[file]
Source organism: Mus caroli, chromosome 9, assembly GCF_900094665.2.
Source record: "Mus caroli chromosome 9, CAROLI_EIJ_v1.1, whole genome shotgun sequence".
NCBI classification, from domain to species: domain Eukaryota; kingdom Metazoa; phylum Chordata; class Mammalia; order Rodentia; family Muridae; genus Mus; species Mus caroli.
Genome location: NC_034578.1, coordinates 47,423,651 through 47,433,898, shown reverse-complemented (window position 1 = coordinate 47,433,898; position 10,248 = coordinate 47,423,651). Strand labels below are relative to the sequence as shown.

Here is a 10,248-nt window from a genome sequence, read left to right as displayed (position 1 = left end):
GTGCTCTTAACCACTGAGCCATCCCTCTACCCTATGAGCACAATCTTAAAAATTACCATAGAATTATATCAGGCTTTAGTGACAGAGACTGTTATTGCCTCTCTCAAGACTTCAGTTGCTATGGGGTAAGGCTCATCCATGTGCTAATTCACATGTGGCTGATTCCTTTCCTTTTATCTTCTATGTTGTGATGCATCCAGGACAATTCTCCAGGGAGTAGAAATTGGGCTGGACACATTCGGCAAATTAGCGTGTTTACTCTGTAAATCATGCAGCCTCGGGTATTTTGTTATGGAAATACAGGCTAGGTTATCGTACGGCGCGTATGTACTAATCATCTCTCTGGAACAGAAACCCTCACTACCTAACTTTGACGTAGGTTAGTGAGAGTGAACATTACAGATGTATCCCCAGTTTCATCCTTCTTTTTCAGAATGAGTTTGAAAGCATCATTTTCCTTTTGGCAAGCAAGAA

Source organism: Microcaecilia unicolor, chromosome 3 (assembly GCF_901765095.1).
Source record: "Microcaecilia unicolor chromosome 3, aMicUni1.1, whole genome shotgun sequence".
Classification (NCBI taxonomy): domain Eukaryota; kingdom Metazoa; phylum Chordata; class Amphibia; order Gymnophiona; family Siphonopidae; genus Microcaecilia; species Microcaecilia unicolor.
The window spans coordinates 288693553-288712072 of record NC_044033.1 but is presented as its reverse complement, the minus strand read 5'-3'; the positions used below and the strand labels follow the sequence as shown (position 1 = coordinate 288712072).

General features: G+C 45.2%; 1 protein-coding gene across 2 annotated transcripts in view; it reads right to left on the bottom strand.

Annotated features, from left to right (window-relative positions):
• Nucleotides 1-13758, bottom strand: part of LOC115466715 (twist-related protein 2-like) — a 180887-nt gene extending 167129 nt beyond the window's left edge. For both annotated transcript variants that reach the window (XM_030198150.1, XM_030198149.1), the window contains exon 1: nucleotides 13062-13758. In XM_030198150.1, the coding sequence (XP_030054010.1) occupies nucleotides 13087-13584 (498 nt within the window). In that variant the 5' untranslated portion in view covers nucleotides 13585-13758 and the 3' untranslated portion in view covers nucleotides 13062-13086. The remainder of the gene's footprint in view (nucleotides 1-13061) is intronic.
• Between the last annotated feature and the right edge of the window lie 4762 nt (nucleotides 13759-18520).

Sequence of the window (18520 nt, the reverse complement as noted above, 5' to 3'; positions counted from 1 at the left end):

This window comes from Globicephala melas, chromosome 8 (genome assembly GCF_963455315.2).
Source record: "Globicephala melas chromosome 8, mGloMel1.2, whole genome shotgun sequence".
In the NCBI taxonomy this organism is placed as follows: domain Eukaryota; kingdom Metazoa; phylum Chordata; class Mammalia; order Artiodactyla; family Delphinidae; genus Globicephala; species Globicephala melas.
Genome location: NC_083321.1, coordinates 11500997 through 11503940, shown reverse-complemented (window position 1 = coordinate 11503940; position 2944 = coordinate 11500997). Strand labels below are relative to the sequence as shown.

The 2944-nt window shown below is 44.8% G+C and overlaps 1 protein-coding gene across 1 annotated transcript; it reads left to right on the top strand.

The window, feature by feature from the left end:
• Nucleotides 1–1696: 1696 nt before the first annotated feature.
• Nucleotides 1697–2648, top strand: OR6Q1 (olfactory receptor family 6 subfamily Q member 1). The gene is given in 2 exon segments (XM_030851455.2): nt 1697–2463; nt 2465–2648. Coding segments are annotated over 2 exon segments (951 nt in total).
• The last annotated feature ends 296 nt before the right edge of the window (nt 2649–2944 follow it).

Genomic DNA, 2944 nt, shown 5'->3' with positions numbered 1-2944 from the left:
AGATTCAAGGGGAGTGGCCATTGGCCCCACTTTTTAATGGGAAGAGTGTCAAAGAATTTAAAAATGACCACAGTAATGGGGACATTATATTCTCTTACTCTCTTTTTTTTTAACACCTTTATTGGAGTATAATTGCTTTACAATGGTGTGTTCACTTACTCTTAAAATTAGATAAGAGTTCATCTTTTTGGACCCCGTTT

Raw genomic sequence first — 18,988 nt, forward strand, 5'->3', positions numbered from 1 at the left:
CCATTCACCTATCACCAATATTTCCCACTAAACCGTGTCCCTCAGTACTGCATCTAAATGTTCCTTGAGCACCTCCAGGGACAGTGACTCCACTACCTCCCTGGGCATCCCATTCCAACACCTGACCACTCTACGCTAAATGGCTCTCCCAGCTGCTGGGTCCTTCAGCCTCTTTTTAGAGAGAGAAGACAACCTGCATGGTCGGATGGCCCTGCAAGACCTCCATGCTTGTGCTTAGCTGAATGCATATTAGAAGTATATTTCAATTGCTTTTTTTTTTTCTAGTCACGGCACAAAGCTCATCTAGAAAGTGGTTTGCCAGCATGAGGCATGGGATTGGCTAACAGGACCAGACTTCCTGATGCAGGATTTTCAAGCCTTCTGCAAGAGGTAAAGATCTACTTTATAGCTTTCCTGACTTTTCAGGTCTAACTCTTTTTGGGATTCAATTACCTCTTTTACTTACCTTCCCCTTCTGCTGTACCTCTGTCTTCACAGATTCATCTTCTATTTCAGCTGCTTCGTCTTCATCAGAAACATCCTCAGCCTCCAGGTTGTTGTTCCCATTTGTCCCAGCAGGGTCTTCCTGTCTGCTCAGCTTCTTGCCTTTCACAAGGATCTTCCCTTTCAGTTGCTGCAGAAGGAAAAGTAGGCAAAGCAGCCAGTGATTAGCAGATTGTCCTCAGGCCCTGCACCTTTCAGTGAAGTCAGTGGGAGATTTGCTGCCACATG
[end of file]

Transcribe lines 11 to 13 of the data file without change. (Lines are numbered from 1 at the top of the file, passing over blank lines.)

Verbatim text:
General features: G+C 45.2%; 1 protein-coding gene across 2 annotated transcripts in view; it reads right to left on the bottom strand.

Annotated features, from left to right (window-relative positions):
• Nucleotides 1-13758, bottom strand: part of LOC115466715 (twist-related protein 2-like) — a 180887-nt gene extending 167129 nt beyond the window's left edge. For both annotated transcript variants that reach the window (XM_030198150.1, XM_030198149.1), the window contains exon 1: nucleotides 13062-13758. In XM_030198150.1, the coding sequence (XP_030054010.1) occupies nucleotides 13087-13584 (498 nt within the window). In that variant the 5' untranslated portion in view covers nucleotides 13585-13758 and the 3' untranslated portion in view covers nucleotides 13062-13086. The remainder of the gene's footprint in view (nucleotides 1-13061) is intronic.